I think it is completely unlawful that after he has spent so many years on death row that you are now going to execute him. This is disgusting and whoever makes the final decision whether or not to execute him should be executed themselves as this is a disgrace. This man has spent his life in prison just to be executed. Is the world we live in that sick and inhumane? This makes me physically sick. He needs to be granted clemency as keeping him on death row for so many years just to execute him in the end if horrific. You should be ashamed. I do hope that this even gets read and that this will hopefully help in deciding the fate of this man.I did try emailing directly to Katrina but as it goes the email address is wrong?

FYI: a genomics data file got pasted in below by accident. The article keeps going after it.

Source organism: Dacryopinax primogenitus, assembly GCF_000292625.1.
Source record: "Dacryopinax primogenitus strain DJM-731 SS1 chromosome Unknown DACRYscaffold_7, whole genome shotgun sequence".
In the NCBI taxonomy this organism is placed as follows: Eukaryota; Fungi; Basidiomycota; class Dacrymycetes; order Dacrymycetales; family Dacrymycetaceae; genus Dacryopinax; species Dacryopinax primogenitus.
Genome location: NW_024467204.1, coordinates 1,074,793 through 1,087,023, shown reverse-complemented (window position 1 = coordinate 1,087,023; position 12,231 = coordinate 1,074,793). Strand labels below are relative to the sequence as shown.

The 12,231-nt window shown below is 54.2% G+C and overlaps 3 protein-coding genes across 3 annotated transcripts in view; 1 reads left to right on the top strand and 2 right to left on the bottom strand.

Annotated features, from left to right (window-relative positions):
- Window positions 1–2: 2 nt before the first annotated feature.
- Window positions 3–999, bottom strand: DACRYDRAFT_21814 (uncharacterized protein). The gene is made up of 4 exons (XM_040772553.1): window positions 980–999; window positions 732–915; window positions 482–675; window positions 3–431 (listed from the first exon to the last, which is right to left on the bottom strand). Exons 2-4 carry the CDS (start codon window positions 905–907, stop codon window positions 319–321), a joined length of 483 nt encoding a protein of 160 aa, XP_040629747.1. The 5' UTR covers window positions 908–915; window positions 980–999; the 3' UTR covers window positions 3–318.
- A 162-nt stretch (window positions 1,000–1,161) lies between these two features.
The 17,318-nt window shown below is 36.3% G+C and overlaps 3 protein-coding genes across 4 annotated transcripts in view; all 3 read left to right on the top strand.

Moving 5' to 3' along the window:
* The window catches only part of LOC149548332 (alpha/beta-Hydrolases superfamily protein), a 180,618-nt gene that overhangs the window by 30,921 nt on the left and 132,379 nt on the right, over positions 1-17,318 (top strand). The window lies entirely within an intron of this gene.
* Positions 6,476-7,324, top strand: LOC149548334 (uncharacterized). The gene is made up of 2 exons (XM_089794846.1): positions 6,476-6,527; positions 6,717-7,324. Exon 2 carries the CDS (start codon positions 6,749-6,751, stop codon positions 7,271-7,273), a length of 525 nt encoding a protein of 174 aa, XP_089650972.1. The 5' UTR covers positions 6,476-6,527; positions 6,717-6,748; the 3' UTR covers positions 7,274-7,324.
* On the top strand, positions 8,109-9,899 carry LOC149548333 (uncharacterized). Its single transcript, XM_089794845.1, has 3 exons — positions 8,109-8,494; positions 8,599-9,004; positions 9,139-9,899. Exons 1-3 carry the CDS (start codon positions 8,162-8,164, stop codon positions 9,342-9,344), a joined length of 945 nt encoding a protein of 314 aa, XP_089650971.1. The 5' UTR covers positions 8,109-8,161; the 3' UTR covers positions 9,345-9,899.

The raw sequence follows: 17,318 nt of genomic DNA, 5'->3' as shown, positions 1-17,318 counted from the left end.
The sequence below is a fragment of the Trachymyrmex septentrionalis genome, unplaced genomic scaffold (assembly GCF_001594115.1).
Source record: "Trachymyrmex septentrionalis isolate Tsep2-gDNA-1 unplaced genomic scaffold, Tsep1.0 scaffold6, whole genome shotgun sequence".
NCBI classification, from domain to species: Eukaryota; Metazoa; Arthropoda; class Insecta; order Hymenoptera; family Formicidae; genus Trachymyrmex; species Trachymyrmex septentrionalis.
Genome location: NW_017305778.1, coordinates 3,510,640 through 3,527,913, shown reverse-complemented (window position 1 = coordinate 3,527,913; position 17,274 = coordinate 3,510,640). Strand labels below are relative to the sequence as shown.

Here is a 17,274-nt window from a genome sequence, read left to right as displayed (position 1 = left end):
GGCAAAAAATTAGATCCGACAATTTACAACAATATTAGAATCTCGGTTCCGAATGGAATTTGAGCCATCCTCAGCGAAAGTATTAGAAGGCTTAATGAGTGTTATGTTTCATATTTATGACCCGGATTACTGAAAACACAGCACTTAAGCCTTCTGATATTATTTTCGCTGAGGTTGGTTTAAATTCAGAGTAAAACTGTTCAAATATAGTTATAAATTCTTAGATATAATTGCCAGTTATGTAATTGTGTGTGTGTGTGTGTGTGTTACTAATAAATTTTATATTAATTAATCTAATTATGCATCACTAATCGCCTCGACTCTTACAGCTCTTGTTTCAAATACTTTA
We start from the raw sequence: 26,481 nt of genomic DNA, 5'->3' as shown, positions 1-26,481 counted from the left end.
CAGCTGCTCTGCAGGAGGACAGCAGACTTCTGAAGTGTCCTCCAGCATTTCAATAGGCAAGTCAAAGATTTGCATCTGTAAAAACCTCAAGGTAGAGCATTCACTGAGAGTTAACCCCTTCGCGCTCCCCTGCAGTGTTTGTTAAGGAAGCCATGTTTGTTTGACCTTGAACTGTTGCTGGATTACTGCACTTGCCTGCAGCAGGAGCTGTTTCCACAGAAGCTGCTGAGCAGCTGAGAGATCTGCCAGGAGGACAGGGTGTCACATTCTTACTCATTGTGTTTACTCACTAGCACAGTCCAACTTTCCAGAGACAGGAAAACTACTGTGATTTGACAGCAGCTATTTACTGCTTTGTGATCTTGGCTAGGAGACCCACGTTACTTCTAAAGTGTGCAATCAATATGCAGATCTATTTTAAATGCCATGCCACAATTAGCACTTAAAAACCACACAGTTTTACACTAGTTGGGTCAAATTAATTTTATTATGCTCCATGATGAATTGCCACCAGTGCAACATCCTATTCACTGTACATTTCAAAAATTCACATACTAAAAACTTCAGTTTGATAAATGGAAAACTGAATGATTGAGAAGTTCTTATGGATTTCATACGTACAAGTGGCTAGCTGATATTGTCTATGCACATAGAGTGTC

Thomas Evans

  11. #11 debra jamieson 02 Feb 16

    this is sad ..curse the ones who didn't do their jobs correct...do your research ya get paid for your jobs. obuma let terriost loose .. this is not right

  12. #12 John Allinson 04 Feb 16

    This is very disturbing.I only heard of this man through NI when I began a subscription last week, so I am at least grateful to have had the opportunity to send a plea for clemency. There are, needless to say, many more terrible things going on in our world, but this execution, evincing as it does a fundamental lack of decency or mercy, is distressing because it took place in a country which should be in the vanguard of promotion of human rights.
    117

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About the author

Jo Lateu a New Internationalist contributor

Having joined New Internationalist in 1998 as distribution manager, Jo moved into the editorial team in 2008, where she tries to keep her colleagues in order. Failing that, she edits, proofs and commissions pieces for the magazine and website and waters the plants when she remembers.